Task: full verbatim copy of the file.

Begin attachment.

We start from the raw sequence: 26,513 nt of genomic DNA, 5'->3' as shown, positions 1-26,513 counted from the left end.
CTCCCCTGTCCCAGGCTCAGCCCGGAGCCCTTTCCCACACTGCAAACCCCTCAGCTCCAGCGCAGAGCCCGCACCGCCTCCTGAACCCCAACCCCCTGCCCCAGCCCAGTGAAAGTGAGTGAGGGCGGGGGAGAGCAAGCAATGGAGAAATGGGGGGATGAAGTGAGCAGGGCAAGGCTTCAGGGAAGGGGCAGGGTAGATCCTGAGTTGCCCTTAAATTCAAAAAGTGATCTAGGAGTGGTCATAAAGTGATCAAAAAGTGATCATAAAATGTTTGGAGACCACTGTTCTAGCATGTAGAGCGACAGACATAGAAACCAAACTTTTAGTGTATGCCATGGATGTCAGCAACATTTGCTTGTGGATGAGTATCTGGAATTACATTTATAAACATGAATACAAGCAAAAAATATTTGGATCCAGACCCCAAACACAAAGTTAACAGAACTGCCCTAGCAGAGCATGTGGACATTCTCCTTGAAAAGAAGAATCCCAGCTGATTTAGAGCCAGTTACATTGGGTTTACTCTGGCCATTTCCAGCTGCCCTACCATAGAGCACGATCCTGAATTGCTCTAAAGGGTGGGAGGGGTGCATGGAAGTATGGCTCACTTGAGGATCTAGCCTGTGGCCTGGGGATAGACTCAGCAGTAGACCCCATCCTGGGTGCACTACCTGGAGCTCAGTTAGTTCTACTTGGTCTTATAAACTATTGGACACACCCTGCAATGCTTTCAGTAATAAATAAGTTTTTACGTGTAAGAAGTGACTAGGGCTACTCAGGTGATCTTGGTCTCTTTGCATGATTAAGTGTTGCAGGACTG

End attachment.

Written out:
We start from the raw sequence: 26,513 nt of genomic DNA, 5'->3' as shown, positions 1-26,513 counted from the left end.
CTCCCCTGTCCCAGGCTCAGCCCGGAGCCCTTTCCCACACTGCAAACCCCTCAGCTCCAGCGCAGAGCCCGCACCGCCTCCTGAACCCCAACCCCCTGCCCCAGCCCAGTGAAAGTGAGTGAGGGCGGGGGAGAGCAAGCAATGGAGAAATGGGGGGATGAAGTGAGCAGGGCAAGGCTTCAGGGAAGGGGCAGGGTAGATCCTGAGTTGCCCTTAAATTCAAAAAGTGATCTAGGAGTGGTCATAAAGTGATCAAAAAGTGATCATAAAATGTTTGGAGACCACTGTTCTAGCATGTAGAGCGACAGACATAGAAACCAAACTTTTAGTGTATGCCATGGATGTCAGCAACATTTGCTTGTGGATGAGTATCTGGAATTACATTTATAAACATGAATACAAGCAAAAAATATTTGGATCCAGACCCCAAACACAAAGTTAACAGAACTGCCCTAGCAGAGCATGTGGACATTCTCCTTGAAAAGAAGAATCCCAGCTGATTTAGAGCCAGTTACATTGGGTTTACTCTGGCCATTTCCAGCTGCCCTACCATAGAGCACGATCCTGAATTGCTCTAAAGGGTGGGAGGGGTGCATGGAAGTATGGCTCACTTGAGGATCTAGCCTGTGGCCTGGGGATAGACTCAGCAGTAGACCCCATCCTGGGTGCACTACCTGGAGCTCAGTTAGTTCTACTTGGTCTTATAAACTATTGGACACACCCTGCAATGCTTTCAGTAATAAATAAGTTTTTACGTGTAAGAAGTGACTAGGGCTACTCAGGTGATCTTGGTCTCTTTGCATGATTAAGTGTTGCAGGACTG